This charming veteran formed part of the famous Ward Brothers' Collection until it was successfully auctioned in 2009. It is believed to be the only remaining example, and is distinctive for having a fold-open front seat enabling passengers to be carried ahead of the steering column - hence the name. The coachwork is presented in Green and Black livery and trimmed with Black leather - the Phebus motifs on the side panels are a feature of the car. Its equipment includes a multi-twist bulb horn and the engine has been fitted with a contemporary water-cooled cylinder head.
The veteran's comfortable ride is attributable to fully-elliptic front suspension and C-springs on the rear. Fresh valves and valve springs have been fitted in recent years and the Phebus has successfully contested the annual London-Brighton veteran car run. Its unexpected return to the market provides an exciting opportunity to purchase a unique London-Brighton contender that combines French 19th century chic with an impressive turn of speed and, of course, an early starting position in Hyde Park.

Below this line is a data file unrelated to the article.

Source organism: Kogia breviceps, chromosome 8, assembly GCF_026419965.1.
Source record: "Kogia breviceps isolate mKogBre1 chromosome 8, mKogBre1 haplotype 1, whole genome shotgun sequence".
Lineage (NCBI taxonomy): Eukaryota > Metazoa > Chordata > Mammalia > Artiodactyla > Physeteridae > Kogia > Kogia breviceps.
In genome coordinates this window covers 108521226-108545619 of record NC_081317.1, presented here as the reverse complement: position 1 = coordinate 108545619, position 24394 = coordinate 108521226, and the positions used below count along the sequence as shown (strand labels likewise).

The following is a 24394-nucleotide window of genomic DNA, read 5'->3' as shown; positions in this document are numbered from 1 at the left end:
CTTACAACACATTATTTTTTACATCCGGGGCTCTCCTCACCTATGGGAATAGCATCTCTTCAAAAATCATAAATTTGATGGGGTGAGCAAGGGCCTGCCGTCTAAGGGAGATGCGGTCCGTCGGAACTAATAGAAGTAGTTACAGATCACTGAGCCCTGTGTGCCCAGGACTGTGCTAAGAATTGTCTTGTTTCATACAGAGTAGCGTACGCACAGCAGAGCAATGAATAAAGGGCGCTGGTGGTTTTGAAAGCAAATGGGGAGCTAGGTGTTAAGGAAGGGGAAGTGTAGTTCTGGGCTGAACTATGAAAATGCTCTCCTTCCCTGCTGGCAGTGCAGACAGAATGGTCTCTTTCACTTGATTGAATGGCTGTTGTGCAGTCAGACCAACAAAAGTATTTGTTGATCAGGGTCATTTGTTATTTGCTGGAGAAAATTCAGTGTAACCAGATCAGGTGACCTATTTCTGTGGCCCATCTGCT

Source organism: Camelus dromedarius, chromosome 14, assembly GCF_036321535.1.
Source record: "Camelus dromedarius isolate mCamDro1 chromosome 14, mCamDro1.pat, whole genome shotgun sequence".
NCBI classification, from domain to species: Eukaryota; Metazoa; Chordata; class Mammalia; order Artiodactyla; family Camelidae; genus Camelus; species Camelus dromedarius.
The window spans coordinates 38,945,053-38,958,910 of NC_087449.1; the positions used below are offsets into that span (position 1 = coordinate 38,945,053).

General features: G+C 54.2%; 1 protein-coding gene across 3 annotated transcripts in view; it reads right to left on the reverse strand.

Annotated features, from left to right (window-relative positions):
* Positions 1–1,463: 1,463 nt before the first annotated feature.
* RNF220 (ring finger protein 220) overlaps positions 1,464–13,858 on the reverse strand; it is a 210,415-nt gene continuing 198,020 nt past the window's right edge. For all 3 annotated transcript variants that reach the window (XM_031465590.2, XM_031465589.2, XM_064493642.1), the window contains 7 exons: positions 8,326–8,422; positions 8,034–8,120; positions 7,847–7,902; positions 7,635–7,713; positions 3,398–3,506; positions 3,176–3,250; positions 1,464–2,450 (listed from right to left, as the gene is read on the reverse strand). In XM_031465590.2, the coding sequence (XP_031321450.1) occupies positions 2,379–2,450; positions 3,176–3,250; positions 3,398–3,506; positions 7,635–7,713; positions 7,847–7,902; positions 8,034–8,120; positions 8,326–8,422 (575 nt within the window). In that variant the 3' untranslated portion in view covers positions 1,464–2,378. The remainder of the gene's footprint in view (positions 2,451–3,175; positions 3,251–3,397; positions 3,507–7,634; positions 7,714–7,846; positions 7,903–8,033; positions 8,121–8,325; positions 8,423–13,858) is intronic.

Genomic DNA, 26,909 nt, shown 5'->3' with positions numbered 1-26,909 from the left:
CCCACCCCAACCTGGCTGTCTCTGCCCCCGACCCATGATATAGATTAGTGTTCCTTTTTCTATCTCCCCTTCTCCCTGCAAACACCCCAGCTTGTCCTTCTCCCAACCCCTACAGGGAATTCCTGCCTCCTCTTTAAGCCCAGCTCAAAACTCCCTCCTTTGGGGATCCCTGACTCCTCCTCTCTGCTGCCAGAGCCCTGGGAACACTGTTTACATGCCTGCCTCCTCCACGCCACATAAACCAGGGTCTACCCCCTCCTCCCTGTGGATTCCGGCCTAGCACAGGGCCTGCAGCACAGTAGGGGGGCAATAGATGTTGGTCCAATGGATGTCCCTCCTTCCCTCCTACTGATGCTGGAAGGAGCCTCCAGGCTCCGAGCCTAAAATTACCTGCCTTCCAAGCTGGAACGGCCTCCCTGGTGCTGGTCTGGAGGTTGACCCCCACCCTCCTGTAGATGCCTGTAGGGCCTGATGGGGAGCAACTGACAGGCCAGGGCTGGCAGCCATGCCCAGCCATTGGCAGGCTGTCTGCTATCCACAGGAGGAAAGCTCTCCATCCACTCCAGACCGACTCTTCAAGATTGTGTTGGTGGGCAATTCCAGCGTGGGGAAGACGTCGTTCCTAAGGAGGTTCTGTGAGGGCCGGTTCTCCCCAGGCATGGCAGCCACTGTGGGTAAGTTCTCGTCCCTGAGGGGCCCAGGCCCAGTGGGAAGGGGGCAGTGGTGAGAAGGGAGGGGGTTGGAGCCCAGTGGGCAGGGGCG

The marque took its name from Phoebus, the Greek sun God, and its vehicles were manufactured in the Parisian suburb of Suresnes between 1899 and 1903 by Noe Boyer et Cie. The company initially marketed Aster-engine tricycles, one of which was ridden at the impressive speed of 39mph on the Crystal Palace velodrome by Charles Jarrott. F W Wellington of St George's Square, London, marketed the four-wheel Automobilette Phebus when it came to the UK in 1998, which inspired the Automotor Journal of January 1900 to report 'the new Dion-engined Phebus takes Primrose and Haverstock Hills with the greatest of ease'.